Colloidal silver is a liquid containing small silver particles that is sometimes advertised as a dietary supplement on the Internet. However, there is a scarcity of evidence to back up health-related assertions. Colloidal silver, in fact, can be harmful to your health.
Is Colloidal Silver a Safe Alternative?
The most prevalent is argyria, which is a bluish-gray skin discoloration that is usually permanent.
Some medicines, such as some antibiotics and thyroxine, can be affected by colloidal silver (used to treat thyroid deficiency).
In 1999, the FDA issued a warning that colloidal silver is neither safe nor useful in the treatment of any disease or condition.
A number of companies have been sanctioned by the FDA and the Federal Trade Commission for making false claims concerning colloidal silver products.
Silver can accumulate in the body’s tissue, resulting in a bluish-gray discoloration of significant sections of skin, particularly those that are exposed to the sun.
People have acquired argyria after utilising colloidal silver products, both homemade and commercial.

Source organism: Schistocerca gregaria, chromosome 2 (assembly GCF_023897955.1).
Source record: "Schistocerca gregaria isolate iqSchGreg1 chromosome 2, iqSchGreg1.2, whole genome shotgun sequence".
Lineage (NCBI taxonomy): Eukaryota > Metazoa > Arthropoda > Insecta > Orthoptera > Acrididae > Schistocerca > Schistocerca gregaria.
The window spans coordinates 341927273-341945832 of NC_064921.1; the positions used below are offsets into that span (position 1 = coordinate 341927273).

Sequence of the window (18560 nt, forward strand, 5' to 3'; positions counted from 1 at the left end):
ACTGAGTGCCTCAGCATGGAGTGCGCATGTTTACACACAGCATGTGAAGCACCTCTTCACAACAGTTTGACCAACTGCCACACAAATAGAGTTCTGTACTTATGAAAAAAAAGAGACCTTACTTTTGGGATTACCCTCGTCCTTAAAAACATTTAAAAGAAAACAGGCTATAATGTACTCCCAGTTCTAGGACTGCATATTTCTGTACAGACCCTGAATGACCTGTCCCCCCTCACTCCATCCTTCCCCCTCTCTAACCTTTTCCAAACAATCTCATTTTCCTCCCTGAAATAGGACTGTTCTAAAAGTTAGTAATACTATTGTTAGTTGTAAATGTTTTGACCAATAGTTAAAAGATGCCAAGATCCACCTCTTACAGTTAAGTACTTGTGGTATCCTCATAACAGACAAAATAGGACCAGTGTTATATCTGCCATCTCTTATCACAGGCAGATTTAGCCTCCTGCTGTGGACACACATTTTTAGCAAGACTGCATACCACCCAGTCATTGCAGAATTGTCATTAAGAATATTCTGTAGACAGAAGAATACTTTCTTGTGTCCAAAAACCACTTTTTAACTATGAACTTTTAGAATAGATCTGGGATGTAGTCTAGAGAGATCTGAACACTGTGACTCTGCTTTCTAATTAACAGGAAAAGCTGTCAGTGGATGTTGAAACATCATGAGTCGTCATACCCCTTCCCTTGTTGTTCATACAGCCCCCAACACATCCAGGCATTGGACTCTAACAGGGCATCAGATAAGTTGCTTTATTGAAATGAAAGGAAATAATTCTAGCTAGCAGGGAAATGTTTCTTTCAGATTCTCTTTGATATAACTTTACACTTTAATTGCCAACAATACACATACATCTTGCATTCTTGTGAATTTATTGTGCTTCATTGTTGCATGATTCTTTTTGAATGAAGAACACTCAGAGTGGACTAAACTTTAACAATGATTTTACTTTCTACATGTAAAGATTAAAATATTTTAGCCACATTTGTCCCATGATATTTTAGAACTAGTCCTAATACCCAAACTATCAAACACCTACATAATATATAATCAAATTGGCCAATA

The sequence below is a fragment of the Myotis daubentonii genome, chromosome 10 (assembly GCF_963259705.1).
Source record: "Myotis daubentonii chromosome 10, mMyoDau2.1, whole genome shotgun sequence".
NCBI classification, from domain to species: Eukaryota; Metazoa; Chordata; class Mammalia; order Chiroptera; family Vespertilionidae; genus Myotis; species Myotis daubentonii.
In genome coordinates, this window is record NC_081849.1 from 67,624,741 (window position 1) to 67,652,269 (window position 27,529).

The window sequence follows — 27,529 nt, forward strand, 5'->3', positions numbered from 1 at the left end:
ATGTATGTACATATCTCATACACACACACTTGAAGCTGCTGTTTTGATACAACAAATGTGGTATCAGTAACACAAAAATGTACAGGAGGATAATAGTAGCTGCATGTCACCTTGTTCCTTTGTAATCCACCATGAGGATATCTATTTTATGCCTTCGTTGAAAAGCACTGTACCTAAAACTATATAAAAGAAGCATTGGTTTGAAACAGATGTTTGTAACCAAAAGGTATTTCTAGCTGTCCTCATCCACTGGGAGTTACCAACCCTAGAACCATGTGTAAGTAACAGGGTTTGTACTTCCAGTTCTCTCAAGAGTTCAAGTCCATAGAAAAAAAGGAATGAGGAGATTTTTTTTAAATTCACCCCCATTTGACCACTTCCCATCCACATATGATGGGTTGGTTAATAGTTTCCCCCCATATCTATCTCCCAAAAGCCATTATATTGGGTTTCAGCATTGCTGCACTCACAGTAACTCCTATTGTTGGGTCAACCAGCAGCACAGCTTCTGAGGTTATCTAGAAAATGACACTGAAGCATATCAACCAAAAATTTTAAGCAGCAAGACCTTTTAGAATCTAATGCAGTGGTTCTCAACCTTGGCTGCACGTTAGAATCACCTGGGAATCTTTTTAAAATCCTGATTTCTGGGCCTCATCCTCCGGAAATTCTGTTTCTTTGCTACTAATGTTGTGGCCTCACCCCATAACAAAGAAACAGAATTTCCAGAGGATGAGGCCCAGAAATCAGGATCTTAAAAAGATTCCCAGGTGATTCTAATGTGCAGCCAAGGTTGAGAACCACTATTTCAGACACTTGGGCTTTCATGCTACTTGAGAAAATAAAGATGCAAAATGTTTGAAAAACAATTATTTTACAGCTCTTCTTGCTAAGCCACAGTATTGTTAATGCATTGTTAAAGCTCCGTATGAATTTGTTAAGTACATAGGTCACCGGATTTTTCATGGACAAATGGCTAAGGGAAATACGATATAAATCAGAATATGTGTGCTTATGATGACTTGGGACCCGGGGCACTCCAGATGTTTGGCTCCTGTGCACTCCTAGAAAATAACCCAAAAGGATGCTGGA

Is Colloidal Silver an Effective Treatment?
The use of colloidal silver dietary supplements for any disease or condition is not supported by scientific data.
Silver is not a dietary supplement or a nutritionally important mineral.
Silver can be found in small amounts in the air, water, and food, as well as in some activities like jewellery making and soldering.
Topical silver (silver applied to the skin) has some medicinal applications, such as treating burns, skin wounds, and skin infections with bandages and dressings. It’s also in treatments for newborns to prevent conjunctivitis (an eye ailment). However, there are no legally marketed colloidal silver-containing prescriptions or over-the-counter medications that can be taken by mouth. You can use a Colloidal Silver generator.